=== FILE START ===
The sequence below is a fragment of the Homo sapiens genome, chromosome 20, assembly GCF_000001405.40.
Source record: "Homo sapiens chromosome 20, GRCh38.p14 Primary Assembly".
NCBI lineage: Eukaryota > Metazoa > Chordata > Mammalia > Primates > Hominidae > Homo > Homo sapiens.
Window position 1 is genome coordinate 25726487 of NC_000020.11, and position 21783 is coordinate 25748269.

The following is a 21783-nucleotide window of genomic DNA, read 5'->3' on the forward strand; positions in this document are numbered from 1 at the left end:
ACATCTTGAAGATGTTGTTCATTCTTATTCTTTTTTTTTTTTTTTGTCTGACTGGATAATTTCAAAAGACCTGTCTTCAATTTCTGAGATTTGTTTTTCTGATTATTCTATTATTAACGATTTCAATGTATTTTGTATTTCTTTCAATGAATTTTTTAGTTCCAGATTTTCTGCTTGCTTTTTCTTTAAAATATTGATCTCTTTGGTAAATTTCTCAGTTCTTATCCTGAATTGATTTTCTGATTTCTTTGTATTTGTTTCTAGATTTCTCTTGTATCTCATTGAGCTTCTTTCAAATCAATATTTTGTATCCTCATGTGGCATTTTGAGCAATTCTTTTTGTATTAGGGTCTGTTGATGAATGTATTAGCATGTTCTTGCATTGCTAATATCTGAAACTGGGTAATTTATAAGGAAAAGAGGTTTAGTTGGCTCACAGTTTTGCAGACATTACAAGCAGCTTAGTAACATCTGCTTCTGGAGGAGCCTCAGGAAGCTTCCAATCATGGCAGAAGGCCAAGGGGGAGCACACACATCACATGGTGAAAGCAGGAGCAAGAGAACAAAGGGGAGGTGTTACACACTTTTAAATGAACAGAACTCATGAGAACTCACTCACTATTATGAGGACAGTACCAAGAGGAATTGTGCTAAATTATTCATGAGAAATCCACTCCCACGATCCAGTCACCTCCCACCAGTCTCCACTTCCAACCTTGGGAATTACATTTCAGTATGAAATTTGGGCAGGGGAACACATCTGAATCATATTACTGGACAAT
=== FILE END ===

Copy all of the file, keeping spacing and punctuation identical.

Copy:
The sequence below is a fragment of the Homo sapiens genome, chromosome 20, assembly GCF_000001405.40.
Source record: "Homo sapiens chromosome 20, GRCh38.p14 Primary Assembly".
NCBI lineage: Eukaryota > Metazoa > Chordata > Mammalia > Primates > Hominidae > Homo > Homo sapiens.
Window position 1 is genome coordinate 25726487 of NC_000020.11, and position 21783 is coordinate 25748269.

The following is a 21783-nucleotide window of genomic DNA, read 5'->3' on the forward strand; positions in this document are numbered from 1 at the left end:
ACATCTTGAAGATGTTGTTCATTCTTATTCTTTTTTTTTTTTTTTGTCTGACTGGATAATTTCAAAAGACCTGTCTTCAATTTCTGAGATTTGTTTTTCTGATTATTCTATTATTAACGATTTCAATGTATTTTGTATTTCTTTCAATGAATTTTTTAGTTCCAGATTTTCTGCTTGCTTTTTCTTTAAAATATTGATCTCTTTGGTAAATTTCTCAGTTCTTATCCTGAATTGATTTTCTGATTTCTTTGTATTTGTTTCTAGATTTCTCTTGTATCTCATTGAGCTTCTTTCAAATCAATATTTTGTATCCTCATGTGGCATTTTGAGCAATTCTTTTTGTATTAGGGTCTGTTGATGAATGTATTAGCATGTTCTTGCATTGCTAATATCTGAAACTGGGTAATTTATAAGGAAAAGAGGTTTAGTTGGCTCACAGTTTTGCAGACATTACAAGCAGCTTAGTAACATCTGCTTCTGGAGGAGCCTCAGGAAGCTTCCAATCATGGCAGAAGGCCAAGGGGGAGCACACACATCACATGGTGAAAGCAGGAGCAAGAGAACAAAGGGGAGGTGTTACACACTTTTAAATGAACAGAACTCATGAGAACTCACTCACTATTATGAGGACAGTACCAAGAGGAATTGTGCTAAATTATTCATGAGAAATCCACTCCCACGATCCAGTCACCTCCCACCAGTCTCCACTTCCAACCTTGGGAATTACATTTCAGTATGAAATTTGGGCAGGGGAACACATCTGAATCATATTACTGGACAAT